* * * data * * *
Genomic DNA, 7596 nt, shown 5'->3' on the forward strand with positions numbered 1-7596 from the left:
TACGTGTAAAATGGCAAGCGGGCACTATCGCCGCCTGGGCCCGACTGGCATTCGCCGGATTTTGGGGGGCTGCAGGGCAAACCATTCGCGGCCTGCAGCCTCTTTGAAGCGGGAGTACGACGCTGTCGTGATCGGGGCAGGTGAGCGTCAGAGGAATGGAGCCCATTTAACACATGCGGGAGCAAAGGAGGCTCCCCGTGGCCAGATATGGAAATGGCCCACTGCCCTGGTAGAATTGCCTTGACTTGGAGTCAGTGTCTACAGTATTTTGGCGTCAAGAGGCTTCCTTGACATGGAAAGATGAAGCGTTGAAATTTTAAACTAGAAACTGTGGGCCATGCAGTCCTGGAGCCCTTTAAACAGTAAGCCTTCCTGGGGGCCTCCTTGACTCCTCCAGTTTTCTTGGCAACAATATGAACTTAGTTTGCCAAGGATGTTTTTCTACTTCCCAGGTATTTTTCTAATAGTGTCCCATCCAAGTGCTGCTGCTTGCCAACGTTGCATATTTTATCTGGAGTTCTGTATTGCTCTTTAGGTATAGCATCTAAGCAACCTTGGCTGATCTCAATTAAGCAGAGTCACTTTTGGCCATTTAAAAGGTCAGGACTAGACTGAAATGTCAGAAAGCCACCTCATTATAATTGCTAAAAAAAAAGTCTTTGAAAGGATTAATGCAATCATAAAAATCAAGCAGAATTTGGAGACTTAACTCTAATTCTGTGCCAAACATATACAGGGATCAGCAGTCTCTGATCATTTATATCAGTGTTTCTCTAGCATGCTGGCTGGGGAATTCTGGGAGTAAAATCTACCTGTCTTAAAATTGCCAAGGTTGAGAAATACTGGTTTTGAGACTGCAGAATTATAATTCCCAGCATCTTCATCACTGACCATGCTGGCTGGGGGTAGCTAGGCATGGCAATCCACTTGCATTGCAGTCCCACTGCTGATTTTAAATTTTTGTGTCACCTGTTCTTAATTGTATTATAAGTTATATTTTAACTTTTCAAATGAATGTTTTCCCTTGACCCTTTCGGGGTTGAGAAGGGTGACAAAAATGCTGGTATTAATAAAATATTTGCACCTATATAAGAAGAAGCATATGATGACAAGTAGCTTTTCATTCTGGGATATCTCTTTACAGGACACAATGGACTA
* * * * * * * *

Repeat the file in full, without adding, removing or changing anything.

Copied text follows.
Genomic DNA, 7596 nt, shown 5'->3' on the forward strand with positions numbered 1-7596 from the left:
TACGTGTAAAATGGCAAGCGGGCACTATCGCCGCCTGGGCCCGACTGGCATTCGCCGGATTTTGGGGGGCTGCAGGGCAAACCATTCGCGGCCTGCAGCCTCTTTGAAGCGGGAGTACGACGCTGTCGTGATCGGGGCAGGTGAGCGTCAGAGGAATGGAGCCCATTTAACACATGCGGGAGCAAAGGAGGCTCCCCGTGGCCAGATATGGAAATGGCCCACTGCCCTGGTAGAATTGCCTTGACTTGGAGTCAGTGTCTACAGTATTTTGGCGTCAAGAGGCTTCCTTGACATGGAAAGATGAAGCGTTGAAATTTTAAACTAGAAACTGTGGGCCATGCAGTCCTGGAGCCCTTTAAACAGTAAGCCTTCCTGGGGGCCTCCTTGACTCCTCCAGTTTTCTTGGCAACAATATGAACTTAGTTTGCCAAGGATGTTTTTCTACTTCCCAGGTATTTTTCTAATAGTGTCCCATCCAAGTGCTGCTGCTTGCCAACGTTGCATATTTTATCTGGAGTTCTGTATTGCTCTTTAGGTATAGCATCTAAGCAACCTTGGCTGATCTCAATTAAGCAGAGTCACTTTTGGCCATTTAAAAGGTCAGGACTAGACTGAAATGTCAGAAAGCCACCTCATTATAATTGCTAAAAAAAAAGTCTTTGAAAGGATTAATGCAATCATAAAAATCAAGCAGAATTTGGAGACTTAACTCTAATTCTGTGCCAAACATATACAGGGATCAGCAGTCTCTGATCATTTATATCAGTGTTTCTCTAGCATGCTGGCTGGGGAATTCTGGGAGTAAAATCTACCTGTCTTAAAATTGCCAAGGTTGAGAAATACTGGTTTTGAGACTGCAGAATTATAATTCCCAGCATCTTCATCACTGACCATGCTGGCTGGGGGTAGCTAGGCATGGCAATCCACTTGCATTGCAGTCCCACTGCTGATTTTAAATTTTTGTGTCACCTGTTCTTAATTGTATTATAAGTTATATTTTAACTTTTCAAATGAATGTTTTCCCTTGACCCTTTCGGGGTTGAGAAGGGTGACAAAAATGCTGGTATTAATAAAATATTTGCACCTATATAAGAAGAAGCATATGATGACAAGTAGCTTTTCATTCTGGGATATCTCTTTACAGGACACAATGGACTA